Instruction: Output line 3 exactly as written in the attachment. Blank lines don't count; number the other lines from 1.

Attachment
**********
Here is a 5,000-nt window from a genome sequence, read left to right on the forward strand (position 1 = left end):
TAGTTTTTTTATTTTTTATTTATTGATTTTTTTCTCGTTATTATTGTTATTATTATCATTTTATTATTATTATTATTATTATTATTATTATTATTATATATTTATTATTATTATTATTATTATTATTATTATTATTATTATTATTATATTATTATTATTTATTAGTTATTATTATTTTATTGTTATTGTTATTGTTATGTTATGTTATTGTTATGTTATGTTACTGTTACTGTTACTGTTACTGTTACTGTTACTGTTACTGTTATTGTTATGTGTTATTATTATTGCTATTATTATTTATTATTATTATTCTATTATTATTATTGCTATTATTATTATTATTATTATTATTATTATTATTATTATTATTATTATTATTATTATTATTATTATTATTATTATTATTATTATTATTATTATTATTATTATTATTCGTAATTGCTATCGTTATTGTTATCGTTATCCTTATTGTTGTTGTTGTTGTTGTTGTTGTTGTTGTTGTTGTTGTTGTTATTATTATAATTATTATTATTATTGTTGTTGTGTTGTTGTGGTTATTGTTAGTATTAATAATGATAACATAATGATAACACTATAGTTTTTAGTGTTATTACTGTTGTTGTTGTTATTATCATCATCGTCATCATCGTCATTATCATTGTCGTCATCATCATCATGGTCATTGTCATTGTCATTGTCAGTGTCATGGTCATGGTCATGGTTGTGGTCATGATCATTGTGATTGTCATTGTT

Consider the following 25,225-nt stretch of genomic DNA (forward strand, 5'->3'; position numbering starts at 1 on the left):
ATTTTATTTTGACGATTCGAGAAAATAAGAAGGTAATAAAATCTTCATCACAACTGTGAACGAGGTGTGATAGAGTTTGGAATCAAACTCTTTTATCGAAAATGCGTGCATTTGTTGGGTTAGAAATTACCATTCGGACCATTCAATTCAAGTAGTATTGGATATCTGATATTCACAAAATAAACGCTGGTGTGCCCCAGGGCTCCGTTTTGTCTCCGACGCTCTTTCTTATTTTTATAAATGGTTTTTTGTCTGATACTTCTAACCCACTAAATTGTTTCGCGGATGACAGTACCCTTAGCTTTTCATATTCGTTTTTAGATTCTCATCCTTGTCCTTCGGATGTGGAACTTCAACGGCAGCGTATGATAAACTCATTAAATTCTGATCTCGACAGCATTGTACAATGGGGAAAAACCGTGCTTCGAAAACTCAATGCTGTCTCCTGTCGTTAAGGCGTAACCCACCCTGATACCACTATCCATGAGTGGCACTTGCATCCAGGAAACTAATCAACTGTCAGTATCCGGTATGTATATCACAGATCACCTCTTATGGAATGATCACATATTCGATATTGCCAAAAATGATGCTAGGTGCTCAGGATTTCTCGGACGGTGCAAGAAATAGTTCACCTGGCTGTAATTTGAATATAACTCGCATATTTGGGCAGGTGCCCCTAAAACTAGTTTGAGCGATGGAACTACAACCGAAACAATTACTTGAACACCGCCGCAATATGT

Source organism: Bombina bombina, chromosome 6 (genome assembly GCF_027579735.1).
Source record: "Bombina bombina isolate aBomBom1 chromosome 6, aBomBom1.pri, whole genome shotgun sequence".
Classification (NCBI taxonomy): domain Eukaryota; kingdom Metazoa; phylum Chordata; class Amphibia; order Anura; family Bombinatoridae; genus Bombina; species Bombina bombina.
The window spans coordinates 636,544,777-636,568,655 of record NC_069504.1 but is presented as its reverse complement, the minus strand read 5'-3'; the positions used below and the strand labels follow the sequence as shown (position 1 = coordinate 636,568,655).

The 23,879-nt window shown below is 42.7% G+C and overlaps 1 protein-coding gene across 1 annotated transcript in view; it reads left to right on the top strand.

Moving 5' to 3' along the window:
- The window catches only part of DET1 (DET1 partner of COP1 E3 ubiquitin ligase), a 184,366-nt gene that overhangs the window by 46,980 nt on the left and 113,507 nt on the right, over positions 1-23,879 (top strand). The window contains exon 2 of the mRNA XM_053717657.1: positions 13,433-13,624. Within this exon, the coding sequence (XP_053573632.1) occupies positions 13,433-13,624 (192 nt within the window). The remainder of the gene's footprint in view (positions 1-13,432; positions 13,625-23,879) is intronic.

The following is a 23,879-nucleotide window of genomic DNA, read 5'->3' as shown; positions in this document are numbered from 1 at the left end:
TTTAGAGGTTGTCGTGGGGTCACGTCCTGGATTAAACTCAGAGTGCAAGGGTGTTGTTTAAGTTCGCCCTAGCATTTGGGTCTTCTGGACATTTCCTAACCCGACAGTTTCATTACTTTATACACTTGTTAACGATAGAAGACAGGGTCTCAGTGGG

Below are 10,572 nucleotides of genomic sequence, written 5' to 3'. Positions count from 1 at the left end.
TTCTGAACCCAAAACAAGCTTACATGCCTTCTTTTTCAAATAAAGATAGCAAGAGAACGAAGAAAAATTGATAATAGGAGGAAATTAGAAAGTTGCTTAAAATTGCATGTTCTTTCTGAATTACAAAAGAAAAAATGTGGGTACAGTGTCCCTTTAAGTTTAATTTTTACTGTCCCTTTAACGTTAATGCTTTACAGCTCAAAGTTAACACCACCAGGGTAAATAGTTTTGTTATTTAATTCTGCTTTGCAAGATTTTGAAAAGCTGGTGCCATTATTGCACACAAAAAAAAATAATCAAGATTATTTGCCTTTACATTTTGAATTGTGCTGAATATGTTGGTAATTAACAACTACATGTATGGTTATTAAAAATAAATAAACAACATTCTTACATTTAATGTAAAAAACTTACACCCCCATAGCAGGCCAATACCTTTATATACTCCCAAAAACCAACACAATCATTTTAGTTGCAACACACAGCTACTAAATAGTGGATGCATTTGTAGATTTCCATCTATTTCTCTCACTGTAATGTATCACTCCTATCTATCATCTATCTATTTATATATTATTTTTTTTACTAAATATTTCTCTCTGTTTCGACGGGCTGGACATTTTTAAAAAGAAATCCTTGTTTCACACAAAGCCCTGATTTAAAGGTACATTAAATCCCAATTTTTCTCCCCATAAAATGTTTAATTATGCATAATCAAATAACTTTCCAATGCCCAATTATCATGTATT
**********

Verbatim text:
Consider the following 25,225-nt stretch of genomic DNA (forward strand, 5'->3'; position numbering starts at 1 on the left):